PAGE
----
Overall, this is a quality scope that offers some great optical features. It is very clear, and extremely durable. While there are some shortcomings that are to be expected of a scope of this nature, it is a great product for multiple uses when it’s all said and done. Regardless of your use for the scope, you will pleased with its performance overall.
The purpose of a sunshade is to shield the amount of light that enters the scope. Essentially, it does a lot to minimize the glare, which can help your eyes and improve your accuracy.
Sure, that sounds great, but is a sunshade really worth it? In this article, we will talk briefly about the pros and cons of a sunshade and whether or not you should use one.
For starters, we will talk about the basics of a sunshade.
Sunshades are extremely basic and simple to understand. It attaches to the scope on the objective lens side. For anyone confused, it attaches to the side that you don’t look down. It is literally just a hollow tube that will help to reduce glare in your scope.
The biggest pros of a sunshade are the reduced glare and ease of use. A quality sunshade will make a very significant difference in the amount of glare that you experience. Additionally, it will not change anything about the optic, and will not limit your field of view.
They are extremely easy to use in that they are very easy to install. That is literally all you have to do. It couldn’t be any easier.
Lastly, they are available at very inexpensive price. If you are experiencing glare, a sunshade is a very cheap fix to improve your problem, and help improve your accuracy.
The only real cons associated with a sunshade are the increased length and bulk. It will increase the length of the scope, which may make it more difficult to fit on some rifles. However, they are available in different lengths, so odds are that you can make it work.
With the increased length comes some additional weight, and the fact that the sunshade is often not the most aesthetically pleasing thing you can add to a rifle.
If you are doing any type of shooting in sunlight, a sunshade is not going to hurt. If you are able to fit it on your rifle, it is an easy and inexpensive addition to your rifle that could be very helpful. Whether it is hunting or target shooting, if you are shooting in the direct sunlight, a sunshade could be useful for you.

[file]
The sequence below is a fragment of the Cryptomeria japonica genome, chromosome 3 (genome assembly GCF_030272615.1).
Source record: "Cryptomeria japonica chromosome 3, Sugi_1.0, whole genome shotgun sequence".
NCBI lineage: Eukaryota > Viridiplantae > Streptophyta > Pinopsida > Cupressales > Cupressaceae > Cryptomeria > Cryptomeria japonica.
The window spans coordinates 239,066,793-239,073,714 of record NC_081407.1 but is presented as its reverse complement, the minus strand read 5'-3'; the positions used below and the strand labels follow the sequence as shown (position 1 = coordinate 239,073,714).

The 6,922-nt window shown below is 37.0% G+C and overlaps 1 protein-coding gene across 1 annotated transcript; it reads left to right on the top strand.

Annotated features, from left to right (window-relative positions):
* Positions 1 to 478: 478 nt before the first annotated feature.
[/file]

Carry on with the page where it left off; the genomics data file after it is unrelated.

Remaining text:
However, if most of your shooting occurs indoors or out of the direct sunlight, a sunshade won’t do much for you. It is an extra, bulky piece that will serve almost no purpose.
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As you can see, sunshades are extremely easy additions to weapons, and could be very useful to you, dependent on the type of shooting you do.
I’m sure you’ve heard of prism scopes, but many people aren’t exactly familiar with them. Wondering what exactly a prism scope is? In this article, we will go over some of the basics of prism scopes, compare them to other scopes, and then make some recommendations.
Prism scopes are a newer scope technology. The easiest way to explain how a prism scope works is to compare it to a traditional lens scope.
A traditional rifle scope works similar to a telescope. It uses a series of lenses to focus light in a specific place. The lens of the scope that is closer to the barrel is called the objective lens. It is larger, which allows for increased light transmission. The lens closer to the eye is called the ocular lens.
Light passes through the objective lens and is focused on a specific point inside the scope. When you look through the ocular lens, the focus point is magnified.
A prism scope functions similarly, but it uses a prism to focus the light rather than lenses. As a result, it is a much more compact optic. Prism sights generally have an etched reticle and an illuminated reticle.
The term “red dot sight” isn’t a specific term. It is actually a more general term that can describe any type of sight that uses an illuminated red dot as an aiming point. One example of a red dot sight is actually a prism scope.
However, when you think of a red dot sight, you are probably thinking of a reflex sight. These come in many shapes and sizes, but are generally some form of lens pane that has a battery operated red or green dot sight.